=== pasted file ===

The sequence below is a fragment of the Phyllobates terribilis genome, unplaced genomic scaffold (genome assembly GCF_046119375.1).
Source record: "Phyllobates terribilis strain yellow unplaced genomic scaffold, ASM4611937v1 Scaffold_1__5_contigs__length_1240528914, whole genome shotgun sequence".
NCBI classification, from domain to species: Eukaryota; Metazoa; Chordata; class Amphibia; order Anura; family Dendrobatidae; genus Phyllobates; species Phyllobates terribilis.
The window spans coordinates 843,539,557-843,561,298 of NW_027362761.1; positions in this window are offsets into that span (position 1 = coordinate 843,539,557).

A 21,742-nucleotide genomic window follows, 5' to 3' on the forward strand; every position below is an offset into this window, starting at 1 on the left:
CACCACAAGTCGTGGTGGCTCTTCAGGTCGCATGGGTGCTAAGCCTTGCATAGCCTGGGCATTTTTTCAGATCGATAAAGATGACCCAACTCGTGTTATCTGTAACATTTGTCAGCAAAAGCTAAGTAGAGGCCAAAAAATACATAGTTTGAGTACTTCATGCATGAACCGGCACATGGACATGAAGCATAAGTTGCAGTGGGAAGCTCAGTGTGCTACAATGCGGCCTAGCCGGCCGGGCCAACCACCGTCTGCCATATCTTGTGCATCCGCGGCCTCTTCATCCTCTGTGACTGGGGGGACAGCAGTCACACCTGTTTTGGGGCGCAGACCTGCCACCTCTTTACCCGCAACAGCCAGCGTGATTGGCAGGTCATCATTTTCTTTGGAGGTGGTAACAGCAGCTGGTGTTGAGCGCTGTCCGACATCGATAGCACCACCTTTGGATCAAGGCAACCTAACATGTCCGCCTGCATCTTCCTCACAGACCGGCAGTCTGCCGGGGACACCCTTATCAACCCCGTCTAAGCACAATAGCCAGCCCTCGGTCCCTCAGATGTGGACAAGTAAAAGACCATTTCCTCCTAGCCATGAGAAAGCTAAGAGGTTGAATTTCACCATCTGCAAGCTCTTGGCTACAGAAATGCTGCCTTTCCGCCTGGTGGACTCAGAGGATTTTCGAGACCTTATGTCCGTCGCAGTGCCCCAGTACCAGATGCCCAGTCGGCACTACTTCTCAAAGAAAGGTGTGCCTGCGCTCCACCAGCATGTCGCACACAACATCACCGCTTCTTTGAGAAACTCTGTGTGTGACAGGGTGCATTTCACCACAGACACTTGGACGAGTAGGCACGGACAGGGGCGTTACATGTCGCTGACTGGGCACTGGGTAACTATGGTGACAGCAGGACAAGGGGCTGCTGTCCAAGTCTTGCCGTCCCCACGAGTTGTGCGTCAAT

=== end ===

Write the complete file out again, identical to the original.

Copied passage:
The sequence below is a fragment of the Phyllobates terribilis genome, unplaced genomic scaffold (genome assembly GCF_046119375.1).
Source record: "Phyllobates terribilis strain yellow unplaced genomic scaffold, ASM4611937v1 Scaffold_1__5_contigs__length_1240528914, whole genome shotgun sequence".
NCBI classification, from domain to species: Eukaryota; Metazoa; Chordata; class Amphibia; order Anura; family Dendrobatidae; genus Phyllobates; species Phyllobates terribilis.
The window spans coordinates 843,539,557-843,561,298 of NW_027362761.1; positions in this window are offsets into that span (position 1 = coordinate 843,539,557).

A 21,742-nucleotide genomic window follows, 5' to 3' on the forward strand; every position below is an offset into this window, starting at 1 on the left:
CACCACAAGTCGTGGTGGCTCTTCAGGTCGCATGGGTGCTAAGCCTTGCATAGCCTGGGCATTTTTTCAGATCGATAAAGATGACCCAACTCGTGTTATCTGTAACATTTGTCAGCAAAAGCTAAGTAGAGGCCAAAAAATACATAGTTTGAGTACTTCATGCATGAACCGGCACATGGACATGAAGCATAAGTTGCAGTGGGAAGCTCAGTGTGCTACAATGCGGCCTAGCCGGCCGGGCCAACCACCGTCTGCCATATCTTGTGCATCCGCGGCCTCTTCATCCTCTGTGACTGGGGGGACAGCAGTCACACCTGTTTTGGGGCGCAGACCTGCCACCTCTTTACCCGCAACAGCCAGCGTGATTGGCAGGTCATCATTTTCTTTGGAGGTGGTAACAGCAGCTGGTGTTGAGCGCTGTCCGACATCGATAGCACCACCTTTGGATCAAGGCAACCTAACATGTCCGCCTGCATCTTCCTCACAGACCGGCAGTCTGCCGGGGACACCCTTATCAACCCCGTCTAAGCACAATAGCCAGCCCTCGGTCCCTCAGATGTGGACAAGTAAAAGACCATTTCCTCCTAGCCATGAGAAAGCTAAGAGGTTGAATTTCACCATCTGCAAGCTCTTGGCTACAGAAATGCTGCCTTTCCGCCTGGTGGACTCAGAGGATTTTCGAGACCTTATGTCCGTCGCAGTGCCCCAGTACCAGATGCCCAGTCGGCACTACTTCTCAAAGAAAGGTGTGCCTGCGCTCCACCAGCATGTCGCACACAACATCACCGCTTCTTTGAGAAACTCTGTGTGTGACAGGGTGCATTTCACCACAGACACTTGGACGAGTAGGCACGGACAGGGGCGTTACATGTCGCTGACTGGGCACTGGGTAACTATGGTGACAGCAGGACAAGGGGCTGCTGTCCAAGTCTTGCCGTCCCCACGAGTTGTGCGTCAAT